Historical Analysis of Bibliometric Trends in the Journal of Pediatric Orthopaedics With a Particular Focus on Sex

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Orthopaedics is the clinical discipline with the lowest percentage of female residents and faculty. Pediatric orthopaedics has a higher percentage of women than other orthopaedic subspecialties. It was the purpose of this study to examine bibliometric trends in the Journal of Pediatric Orthopaedics (JPO) with a specific focus on sex.


A bibliometeric analysis for the years 2015, 2005, 1995, 1985, 1981 was performed. The names of first and corresponding authors; corresponding author position; country of origin; number of institutions, countries, authors, printed pages, and references was tabulated. Author sex was identified for the first and corresponding authors using the “Baby Name Guesser” (www.gpeters.com/names/baby-names.php). A P<0.05 was considered significant.


There were 746 publications; 68.7% were from North America. The average number of authors, corresponding author position, collaborating institutions, countries, and number of references increased, whereas the number of printed pages decreased. Asia had the greatest number of authors (4.4), with Australia/New Zealand the fewest (3.4). Sex was determined for 98.3% of the first authors and 98.5% of the corresponding authors. There was a significant increase in the number of female first authors over time (5.9% to 25.6%, P<10−6), especially in Europe and North America. There were significant increase in the number of female corresponding authors over time (5.8% to 17.6%, P=0.000009). There was a significant trend to have a greater percentage of both female first and corresponding authors over time (P=0.0005) with a reverse trend for both male first and corresponding authors (P<10−6).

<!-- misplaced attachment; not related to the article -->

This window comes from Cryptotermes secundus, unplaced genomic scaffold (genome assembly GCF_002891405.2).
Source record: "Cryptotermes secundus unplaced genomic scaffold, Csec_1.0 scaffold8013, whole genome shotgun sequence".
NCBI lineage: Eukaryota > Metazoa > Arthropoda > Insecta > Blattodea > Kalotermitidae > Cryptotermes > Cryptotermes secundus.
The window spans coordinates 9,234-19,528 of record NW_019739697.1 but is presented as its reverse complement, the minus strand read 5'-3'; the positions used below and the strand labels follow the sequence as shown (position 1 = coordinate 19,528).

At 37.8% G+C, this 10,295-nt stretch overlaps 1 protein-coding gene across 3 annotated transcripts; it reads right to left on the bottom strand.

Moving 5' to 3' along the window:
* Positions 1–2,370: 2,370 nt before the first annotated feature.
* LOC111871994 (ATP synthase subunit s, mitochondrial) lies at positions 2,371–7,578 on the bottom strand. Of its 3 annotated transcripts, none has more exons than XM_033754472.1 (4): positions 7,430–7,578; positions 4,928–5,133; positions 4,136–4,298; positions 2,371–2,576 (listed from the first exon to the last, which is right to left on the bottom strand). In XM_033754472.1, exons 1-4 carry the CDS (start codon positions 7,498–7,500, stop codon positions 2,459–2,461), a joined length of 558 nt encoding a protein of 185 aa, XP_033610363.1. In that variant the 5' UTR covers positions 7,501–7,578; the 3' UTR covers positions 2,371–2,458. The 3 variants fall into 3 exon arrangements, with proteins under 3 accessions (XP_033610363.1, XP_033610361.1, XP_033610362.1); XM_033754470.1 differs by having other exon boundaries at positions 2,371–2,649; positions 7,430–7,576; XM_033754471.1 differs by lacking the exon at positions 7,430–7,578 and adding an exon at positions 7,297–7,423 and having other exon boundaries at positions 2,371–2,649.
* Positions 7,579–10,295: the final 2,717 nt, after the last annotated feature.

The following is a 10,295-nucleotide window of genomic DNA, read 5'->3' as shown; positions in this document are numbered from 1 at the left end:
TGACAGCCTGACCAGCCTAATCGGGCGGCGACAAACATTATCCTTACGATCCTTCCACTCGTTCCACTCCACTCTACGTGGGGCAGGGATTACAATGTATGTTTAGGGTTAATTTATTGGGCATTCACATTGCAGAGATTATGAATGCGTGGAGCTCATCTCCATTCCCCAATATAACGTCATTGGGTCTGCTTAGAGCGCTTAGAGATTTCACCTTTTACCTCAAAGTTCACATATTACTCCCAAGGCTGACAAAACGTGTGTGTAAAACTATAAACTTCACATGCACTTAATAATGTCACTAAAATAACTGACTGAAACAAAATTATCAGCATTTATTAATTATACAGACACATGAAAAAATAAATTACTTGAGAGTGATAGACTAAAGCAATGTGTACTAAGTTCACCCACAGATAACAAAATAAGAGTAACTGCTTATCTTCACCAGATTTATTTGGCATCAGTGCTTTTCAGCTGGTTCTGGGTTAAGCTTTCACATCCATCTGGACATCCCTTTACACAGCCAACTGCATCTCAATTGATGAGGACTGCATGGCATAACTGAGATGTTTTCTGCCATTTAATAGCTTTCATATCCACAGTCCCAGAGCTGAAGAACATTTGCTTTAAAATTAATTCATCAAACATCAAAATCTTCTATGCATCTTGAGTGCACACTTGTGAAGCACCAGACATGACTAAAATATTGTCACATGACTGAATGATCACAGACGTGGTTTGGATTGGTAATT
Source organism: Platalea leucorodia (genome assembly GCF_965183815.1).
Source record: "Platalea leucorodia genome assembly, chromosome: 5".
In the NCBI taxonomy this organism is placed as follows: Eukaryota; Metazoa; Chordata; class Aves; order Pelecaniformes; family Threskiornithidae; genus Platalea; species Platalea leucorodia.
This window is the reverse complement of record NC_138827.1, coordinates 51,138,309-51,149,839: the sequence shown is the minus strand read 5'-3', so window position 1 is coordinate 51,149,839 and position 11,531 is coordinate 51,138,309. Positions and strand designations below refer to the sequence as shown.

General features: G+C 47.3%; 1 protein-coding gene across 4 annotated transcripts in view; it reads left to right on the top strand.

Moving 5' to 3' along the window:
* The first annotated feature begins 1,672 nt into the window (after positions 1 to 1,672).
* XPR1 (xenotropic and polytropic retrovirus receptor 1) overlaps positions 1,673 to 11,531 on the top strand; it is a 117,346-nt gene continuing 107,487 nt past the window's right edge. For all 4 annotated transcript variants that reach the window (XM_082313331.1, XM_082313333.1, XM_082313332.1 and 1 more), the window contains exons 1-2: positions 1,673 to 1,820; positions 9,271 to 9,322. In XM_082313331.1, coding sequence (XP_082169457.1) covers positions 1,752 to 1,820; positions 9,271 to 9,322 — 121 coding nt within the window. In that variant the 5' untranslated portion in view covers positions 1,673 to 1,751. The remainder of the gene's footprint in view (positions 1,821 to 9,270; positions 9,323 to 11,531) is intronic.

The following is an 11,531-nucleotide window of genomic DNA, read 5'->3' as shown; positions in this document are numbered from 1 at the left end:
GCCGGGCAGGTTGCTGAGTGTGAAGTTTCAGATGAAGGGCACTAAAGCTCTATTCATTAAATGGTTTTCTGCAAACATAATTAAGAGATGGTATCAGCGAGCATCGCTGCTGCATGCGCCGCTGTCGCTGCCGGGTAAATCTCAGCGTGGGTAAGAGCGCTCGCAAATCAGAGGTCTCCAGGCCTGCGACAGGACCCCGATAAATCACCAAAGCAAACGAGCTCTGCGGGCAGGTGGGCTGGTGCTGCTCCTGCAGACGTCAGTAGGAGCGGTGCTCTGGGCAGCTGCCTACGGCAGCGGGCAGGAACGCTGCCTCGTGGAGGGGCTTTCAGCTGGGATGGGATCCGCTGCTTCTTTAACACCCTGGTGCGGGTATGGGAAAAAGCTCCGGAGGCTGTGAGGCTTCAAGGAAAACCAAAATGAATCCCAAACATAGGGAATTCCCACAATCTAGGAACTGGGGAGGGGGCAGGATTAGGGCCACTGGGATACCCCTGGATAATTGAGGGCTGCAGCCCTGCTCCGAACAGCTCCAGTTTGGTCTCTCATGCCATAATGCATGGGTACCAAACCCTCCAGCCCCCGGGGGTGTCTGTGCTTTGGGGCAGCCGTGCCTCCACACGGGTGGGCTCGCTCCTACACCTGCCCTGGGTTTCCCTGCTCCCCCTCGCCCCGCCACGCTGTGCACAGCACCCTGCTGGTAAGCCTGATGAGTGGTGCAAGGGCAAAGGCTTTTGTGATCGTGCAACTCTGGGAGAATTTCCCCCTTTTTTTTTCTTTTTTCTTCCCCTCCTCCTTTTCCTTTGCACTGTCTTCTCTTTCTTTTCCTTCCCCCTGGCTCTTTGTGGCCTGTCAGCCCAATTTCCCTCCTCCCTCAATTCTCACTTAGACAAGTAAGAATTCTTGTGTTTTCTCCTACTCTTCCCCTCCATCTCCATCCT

In this study, we noted that the number of female first and corresponding authors in Journal of Pediatric Orthopaedics has been steadily increasing. This should result in more female pediatric orthopaedic surgeons in academic faculty positions.

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